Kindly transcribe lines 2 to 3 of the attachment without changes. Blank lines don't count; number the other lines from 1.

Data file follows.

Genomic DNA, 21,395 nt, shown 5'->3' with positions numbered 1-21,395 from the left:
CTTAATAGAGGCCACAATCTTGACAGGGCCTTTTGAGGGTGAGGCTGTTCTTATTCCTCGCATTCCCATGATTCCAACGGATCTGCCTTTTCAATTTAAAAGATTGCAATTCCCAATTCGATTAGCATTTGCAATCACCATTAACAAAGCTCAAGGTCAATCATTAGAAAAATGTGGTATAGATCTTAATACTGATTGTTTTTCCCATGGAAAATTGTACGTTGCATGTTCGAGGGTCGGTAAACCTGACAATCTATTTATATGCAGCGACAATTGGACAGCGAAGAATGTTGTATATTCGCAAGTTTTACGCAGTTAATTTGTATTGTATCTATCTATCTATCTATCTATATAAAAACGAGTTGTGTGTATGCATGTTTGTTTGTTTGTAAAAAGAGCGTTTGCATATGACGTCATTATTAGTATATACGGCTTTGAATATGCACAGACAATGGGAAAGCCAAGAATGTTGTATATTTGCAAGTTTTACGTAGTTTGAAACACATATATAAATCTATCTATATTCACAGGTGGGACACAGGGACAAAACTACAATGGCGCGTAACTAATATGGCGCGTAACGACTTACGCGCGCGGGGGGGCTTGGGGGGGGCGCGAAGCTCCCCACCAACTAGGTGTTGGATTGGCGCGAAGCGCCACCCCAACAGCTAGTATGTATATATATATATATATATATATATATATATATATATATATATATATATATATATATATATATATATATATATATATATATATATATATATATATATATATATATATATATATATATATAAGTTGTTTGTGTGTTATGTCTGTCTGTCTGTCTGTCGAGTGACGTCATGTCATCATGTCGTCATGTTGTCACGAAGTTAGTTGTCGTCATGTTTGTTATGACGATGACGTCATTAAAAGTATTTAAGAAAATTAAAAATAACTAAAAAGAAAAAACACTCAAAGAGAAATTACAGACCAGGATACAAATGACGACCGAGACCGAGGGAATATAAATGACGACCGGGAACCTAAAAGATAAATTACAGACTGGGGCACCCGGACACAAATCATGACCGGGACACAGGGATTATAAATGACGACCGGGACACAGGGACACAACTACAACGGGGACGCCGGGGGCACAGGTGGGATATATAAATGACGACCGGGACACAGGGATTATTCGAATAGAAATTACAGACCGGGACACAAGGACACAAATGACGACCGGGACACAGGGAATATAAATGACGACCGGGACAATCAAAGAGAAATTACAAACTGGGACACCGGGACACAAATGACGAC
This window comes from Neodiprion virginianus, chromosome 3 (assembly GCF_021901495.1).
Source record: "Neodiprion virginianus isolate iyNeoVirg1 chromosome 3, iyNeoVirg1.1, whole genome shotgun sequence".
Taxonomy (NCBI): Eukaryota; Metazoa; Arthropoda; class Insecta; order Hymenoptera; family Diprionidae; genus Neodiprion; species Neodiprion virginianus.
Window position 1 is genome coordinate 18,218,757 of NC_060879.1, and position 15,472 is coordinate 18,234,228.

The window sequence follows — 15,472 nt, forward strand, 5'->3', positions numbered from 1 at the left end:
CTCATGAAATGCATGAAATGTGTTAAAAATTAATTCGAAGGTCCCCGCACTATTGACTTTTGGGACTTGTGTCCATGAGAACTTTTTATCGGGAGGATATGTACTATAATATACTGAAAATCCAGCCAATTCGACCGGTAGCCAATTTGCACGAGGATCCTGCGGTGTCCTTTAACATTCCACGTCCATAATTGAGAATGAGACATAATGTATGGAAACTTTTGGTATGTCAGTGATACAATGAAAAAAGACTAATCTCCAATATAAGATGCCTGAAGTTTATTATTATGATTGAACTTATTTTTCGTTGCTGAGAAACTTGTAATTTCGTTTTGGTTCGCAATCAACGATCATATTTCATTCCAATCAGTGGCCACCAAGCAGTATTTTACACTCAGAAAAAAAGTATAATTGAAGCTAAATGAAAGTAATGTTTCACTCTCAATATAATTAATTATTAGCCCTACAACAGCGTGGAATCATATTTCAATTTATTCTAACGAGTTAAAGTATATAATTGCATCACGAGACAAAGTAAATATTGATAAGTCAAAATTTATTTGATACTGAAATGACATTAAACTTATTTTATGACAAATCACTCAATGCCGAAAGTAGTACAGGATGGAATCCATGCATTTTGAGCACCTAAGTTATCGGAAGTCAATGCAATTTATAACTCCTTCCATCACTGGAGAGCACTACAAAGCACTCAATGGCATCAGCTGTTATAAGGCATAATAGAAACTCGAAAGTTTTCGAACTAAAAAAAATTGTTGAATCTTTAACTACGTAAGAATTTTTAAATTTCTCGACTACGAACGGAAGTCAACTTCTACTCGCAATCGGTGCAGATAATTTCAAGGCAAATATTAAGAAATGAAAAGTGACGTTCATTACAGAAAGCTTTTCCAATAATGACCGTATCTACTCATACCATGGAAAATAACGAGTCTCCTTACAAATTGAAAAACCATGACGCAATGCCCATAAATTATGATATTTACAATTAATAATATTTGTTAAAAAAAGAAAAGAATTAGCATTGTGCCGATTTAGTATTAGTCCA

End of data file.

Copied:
CTTAATAGAGGCCACAATCTTGACAGGGCCTTTTGAGGGTGAGGCTGTTCTTATTCCTCGCATTCCCATGATTCCAACGGATCTGCCTTTTCAATTTAAAAGATTGCAATTCCCAATTCGATTAGCATTTGCAATCACCATTAACAAAGCTCAAGGTCAATCATTAGAAAAATGTGGTATAGATCTTAATACTGATTGTTTTTCCCATGGAAAATTGTACGTTGCATGTTCGAGGGTCGGTAAACCTGACAATCTATTTATATGCAGCGACAATTGGACAGCGAAGAATGTTGTATATTCGCAAGTTTTACGCAGTTAATTTGTATTGTATCTATCTATCTATCTATCTATATAAAAACGAGTTGTGTGTATGCATGTTTGTTTGTTTGTAAAAAGAGCGTTTGCATATGACGTCATTATTAGTATATACGGCTTTGAATATGCACAGACAATGGGAAAGCCAAGAATGTTGTATATTTGCAAGTTTTACGTAGTTTGAAACACATATATAAATCTATCTATATTCACAGGTGGGACACAGGGACAAAACTACAATGGCGCGTAACTAATATGGCGCGTAACGACTTACGCGCGCGGGGGGGCTTGGGGGGGGCGCGAAGCTCCCCACCAACTAGGTGTTGGATTGGCGCGAAGCGCCACCCCAACAGCTAGTATGTATATATATATATATATATATATATATATATATATATATATATATATATATATATATATATATATATATATATATATATATATATATATATATATATATATATATATATATATATATATAAGTTGTTTGTGTGTTATGTCTGTCTGTCTGTCTGTCGAGTGACGTCATGTCATCATGTCGTCATGTTGTCACGAAGTTAGTTGTCGTCATGTTTGTTATGACGATGACGTCATTAAAAGTATTTAAGAAAATTAAAAATAACTAAAAAGAAAAAACACTCAAAGAGAAATTACAGACCAGGATACAAATGACGACCGAGACCGAGGGAATATAAATGACGACCGGGAACCTAAAAGATAAATTACAGACTGGGGCACCCGGACACAAATCATGACCGGGACACAGGGATTATAAATGACGACCGGGACACAGGGACACAACTACAACGGGGACGCCGGGGGCACAGGTGGGATATATAAATGACGACCGGGACACAGGGATTATTCGAATAGAAATTACAGACCGGGACACAAGGACACAAATGACGACCGGGACACAGGGAATATAAATGACGACCGGGACAATCAAAGAGAAATTACAAACTGGGACACCGGGACACAAATGACGAC
This window comes from Neodiprion virginianus, chromosome 3 (assembly GCF_021901495.1).